AOPT Health Blog
Developmental Delays

Do you have a son or daughter struggling to reach early childhood milestones? If so, they could be showing signs of a developmental delay.

What is Developmental Delay?

Developmental delay is diagnosed when a child struggles to perform everyday skills including motor (movement), cognitive, social and emotional, speech and language, and other daily living skills. Although any child can experience developmental delays, children with other medical conditions like cerebral palsy, down syndrome, and autism are especially susceptible.

Signs of Developmental Delay

One of the first signs of a developmental delay can be a lag in common motor milestones such as:

  • Holding head up by 4 months
  • Sitting by about 6 months
  • Walking by about 12 months

In the United States alone, nearly 14% of children have a developmental delay and 1 in 4 children through the age of 5 are at risk. So, what’s the solution? Physical and occupational therapy are some of the best ways to combat developmental delays.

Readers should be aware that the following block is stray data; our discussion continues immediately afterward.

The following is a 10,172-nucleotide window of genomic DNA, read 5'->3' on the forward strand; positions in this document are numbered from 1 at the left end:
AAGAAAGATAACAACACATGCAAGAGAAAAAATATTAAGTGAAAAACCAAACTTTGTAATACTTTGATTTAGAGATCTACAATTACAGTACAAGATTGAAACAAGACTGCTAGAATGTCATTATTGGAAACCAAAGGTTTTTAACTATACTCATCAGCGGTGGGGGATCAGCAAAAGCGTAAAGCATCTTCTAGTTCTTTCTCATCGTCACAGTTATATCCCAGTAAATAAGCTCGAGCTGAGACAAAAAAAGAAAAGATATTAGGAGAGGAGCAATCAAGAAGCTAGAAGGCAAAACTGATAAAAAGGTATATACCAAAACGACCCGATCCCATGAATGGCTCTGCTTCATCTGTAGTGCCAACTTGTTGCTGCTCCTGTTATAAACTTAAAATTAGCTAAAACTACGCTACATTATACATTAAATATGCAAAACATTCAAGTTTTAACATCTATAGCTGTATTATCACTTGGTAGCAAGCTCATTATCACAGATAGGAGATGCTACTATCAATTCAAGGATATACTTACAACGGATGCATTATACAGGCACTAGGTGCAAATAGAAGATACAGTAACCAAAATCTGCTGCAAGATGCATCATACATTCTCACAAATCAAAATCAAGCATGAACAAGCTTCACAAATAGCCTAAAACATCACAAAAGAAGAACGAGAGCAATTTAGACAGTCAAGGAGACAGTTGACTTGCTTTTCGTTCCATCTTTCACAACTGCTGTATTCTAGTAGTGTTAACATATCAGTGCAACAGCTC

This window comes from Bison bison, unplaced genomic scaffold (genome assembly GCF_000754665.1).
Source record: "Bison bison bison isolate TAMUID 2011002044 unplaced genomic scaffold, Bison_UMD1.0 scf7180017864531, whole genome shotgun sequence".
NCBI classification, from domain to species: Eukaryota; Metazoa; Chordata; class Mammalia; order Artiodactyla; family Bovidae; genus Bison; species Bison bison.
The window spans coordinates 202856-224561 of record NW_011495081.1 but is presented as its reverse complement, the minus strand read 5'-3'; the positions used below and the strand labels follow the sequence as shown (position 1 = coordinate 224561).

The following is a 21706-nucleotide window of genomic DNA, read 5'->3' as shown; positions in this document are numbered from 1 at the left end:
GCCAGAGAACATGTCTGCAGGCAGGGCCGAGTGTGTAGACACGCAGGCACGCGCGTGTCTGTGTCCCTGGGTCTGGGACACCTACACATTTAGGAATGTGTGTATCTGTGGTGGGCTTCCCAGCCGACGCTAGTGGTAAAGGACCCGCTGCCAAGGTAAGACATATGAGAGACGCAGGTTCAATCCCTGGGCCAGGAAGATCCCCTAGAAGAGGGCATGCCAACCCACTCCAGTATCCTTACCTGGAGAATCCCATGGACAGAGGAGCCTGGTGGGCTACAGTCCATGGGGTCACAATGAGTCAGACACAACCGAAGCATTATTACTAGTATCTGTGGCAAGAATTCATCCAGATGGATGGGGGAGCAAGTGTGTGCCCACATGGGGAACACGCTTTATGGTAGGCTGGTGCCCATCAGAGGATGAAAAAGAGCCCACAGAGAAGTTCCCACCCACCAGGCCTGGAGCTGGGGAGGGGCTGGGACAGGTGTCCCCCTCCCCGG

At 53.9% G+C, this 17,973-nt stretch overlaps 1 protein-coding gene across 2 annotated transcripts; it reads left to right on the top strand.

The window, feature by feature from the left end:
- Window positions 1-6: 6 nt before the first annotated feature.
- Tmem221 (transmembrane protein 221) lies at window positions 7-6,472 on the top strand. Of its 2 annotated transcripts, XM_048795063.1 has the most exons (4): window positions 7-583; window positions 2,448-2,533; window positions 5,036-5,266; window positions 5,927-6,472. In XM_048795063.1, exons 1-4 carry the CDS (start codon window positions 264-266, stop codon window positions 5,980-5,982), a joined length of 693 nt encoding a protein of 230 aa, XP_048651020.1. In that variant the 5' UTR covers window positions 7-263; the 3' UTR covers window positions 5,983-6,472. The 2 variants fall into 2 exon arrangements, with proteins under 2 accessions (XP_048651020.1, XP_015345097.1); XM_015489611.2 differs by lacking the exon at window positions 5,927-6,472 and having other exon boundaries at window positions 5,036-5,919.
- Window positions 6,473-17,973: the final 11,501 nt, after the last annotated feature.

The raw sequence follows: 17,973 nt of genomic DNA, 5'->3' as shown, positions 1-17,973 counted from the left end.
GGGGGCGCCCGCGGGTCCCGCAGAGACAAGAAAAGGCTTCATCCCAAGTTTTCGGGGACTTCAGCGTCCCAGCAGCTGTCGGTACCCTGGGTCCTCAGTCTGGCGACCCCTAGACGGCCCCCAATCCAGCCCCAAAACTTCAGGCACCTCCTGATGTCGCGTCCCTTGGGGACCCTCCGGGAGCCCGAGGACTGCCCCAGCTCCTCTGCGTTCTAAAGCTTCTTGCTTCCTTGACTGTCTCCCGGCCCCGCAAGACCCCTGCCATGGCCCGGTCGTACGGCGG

How can Physical Therapy Help?

At Advanced Orthopedic Physical Therapy, we offer pediatric physical therapy and occupational therapy services that can help your child combat all types of developmental delays. Whether your child has difficulty with motor, cognitive, social, emotional, language, or other daily life skills, our therapists are equipped to treat children in need. Visit our website for a description of our pediatric and occupational therapy services.

If you are concerned your child is showing signs of a developmental delay, we would like to offer you a free pediatric screening with one of our pediatric physical therapists.


Schneck, C. M. (2009). Visual Perception. Occupational Therapy Interventions: Performance Areas.
Tseng, M, H., & Chow, S. M. K. (2000). Perceptual-motor function of school-age children with slow handwriting speed. American Journal of Occupational Therapy, 54, 83-8
Dankert, H. L., Davies, P. L., & Gavin, W. J. (2003). Occupational therapy effects on visual-motor skills in preschool children. American Journal of Occupational Therapy, 57, 542-549.

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